How to know if you are a good WriterI mean, how do you know you're a good writer?
If I am a good writer by nature, how can I tell?
Does it matter if you're a good writer? Are you saying that you are good at your pen? Do you mean, are you a good writer? See, any of them could be construed from your own questions. In this capacity, I need to ask you a unique and unique questions that can help you to look at the issue and its contexts in relation to YOU.
Does it make sense to you by nature whether you are a good writer? Without any serious or significant efforts on your part, of course, the capacity to put words on a page that captivated a readership, occupied their minds, enticed their minds with uncharted but splendidly described prospects, would be worth more than the capacity to fight painstakingly to find exactly the right turn to describe the forming body of a sacrifice that was cruelly tied, gargled and bled out under the glowing sunlight; a lunar that hides enigmacies that are contained in this haze.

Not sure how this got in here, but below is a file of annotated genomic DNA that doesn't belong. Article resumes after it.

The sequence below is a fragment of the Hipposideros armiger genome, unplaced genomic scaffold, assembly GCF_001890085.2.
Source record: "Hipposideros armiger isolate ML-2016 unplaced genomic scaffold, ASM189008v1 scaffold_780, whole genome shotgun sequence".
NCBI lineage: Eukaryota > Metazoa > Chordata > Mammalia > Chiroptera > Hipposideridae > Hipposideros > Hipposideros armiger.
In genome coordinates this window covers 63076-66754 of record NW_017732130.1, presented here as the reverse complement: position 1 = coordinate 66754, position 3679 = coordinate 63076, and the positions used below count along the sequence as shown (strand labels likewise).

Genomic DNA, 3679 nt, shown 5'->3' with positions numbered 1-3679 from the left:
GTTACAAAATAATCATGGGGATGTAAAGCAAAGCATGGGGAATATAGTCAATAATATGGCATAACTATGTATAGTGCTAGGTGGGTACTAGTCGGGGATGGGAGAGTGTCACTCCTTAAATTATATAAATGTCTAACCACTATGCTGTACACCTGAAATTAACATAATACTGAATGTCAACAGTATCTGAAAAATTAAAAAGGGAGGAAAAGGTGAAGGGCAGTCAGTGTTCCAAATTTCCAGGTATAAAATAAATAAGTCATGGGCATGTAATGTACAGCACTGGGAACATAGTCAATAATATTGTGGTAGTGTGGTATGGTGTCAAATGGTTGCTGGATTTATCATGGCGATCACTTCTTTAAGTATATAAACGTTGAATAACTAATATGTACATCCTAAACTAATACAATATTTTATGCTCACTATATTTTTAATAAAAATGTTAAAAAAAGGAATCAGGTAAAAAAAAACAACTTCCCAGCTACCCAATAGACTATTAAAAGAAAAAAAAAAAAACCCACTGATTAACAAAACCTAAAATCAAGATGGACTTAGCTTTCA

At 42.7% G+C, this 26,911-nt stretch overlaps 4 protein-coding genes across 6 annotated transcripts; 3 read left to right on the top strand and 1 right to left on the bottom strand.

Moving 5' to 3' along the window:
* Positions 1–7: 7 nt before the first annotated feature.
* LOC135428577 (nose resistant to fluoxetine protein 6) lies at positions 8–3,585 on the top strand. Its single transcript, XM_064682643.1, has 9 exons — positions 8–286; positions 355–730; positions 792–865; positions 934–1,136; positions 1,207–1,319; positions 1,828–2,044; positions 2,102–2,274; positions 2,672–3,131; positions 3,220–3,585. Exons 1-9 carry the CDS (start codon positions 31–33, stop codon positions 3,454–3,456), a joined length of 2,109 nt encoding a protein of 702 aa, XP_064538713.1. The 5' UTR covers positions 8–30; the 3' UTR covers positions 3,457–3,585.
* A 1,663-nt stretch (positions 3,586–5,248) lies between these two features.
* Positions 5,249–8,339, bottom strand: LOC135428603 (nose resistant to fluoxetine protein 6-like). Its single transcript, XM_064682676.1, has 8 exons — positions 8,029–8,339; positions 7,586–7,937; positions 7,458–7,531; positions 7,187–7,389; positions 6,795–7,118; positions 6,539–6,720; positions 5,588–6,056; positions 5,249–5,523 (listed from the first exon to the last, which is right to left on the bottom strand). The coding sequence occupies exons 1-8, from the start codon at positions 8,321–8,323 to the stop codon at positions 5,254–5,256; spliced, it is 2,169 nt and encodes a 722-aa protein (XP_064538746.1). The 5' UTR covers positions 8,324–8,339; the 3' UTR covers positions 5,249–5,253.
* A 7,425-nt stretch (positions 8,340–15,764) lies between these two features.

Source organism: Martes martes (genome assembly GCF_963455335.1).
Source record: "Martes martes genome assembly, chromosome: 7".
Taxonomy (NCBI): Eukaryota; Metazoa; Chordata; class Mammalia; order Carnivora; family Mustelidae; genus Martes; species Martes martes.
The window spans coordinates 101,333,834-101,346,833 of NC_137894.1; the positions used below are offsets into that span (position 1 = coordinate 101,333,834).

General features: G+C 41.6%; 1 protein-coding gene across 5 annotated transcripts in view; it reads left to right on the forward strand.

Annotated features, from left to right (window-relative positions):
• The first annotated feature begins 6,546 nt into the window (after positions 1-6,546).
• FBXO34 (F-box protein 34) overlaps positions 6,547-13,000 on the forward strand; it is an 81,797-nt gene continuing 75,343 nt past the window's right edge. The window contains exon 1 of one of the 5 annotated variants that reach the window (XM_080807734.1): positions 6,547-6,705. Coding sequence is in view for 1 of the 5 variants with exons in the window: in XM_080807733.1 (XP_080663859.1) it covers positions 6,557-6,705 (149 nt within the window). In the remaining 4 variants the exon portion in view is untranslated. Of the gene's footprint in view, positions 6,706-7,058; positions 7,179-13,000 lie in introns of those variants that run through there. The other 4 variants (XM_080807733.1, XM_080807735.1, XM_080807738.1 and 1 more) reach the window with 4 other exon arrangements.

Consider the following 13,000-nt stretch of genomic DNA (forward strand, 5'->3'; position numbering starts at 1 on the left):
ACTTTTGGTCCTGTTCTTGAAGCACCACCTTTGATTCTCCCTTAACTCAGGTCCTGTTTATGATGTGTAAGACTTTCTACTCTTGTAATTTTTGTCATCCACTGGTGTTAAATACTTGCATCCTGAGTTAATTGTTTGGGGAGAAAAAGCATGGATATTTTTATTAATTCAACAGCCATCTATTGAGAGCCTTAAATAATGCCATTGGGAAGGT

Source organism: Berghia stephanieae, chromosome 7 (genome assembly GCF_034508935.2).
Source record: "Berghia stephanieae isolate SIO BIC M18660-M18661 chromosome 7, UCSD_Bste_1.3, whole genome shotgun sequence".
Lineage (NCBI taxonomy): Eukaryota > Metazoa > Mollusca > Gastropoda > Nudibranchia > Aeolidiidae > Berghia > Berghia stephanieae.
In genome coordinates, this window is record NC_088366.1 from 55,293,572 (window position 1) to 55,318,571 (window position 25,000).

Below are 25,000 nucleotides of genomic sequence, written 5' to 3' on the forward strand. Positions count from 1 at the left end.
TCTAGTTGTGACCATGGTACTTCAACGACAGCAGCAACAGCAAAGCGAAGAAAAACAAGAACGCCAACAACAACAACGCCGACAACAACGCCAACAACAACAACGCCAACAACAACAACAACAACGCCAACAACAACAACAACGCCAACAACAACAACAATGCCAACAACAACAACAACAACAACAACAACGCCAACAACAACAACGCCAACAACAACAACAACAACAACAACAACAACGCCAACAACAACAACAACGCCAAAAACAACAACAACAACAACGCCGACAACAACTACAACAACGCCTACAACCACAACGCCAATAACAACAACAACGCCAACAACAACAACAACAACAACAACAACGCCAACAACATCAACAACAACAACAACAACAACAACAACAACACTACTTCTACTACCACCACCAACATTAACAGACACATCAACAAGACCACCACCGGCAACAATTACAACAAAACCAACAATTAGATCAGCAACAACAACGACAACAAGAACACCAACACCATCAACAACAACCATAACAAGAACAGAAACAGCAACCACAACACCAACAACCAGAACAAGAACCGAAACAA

Regardless of your inherent talents as a writer or narrator, there is still a certain need for handicrafts, some effort to learn what a history involves, what you are living in, what forces a readers in your own cultural context to proceed with a new one. Are they asking you which demon makes you want to do what you do?
They ask you which mastermind (in the classic meaning of the term, a spirit that directs your creativity) will help you see the world you are creating, the vision you see, what your finger is guiding across the keypad, whether effortlessly or with awe? Get out and describe your world to a expectant and starving public looking for a native master capable of astonishing words.
But if you are not a naturopath, nor blest with nascent creativeness, but have a unique premonition, a conscious awareness, a persevering will, then you too can work, even if it is only one phrase per workday. It will be your task to draw the whole wide globe with an economics of excellence.
We must see your arduous words in sharp opposition to the master, instead a prose-worlds, in which every single words holds the power of a university.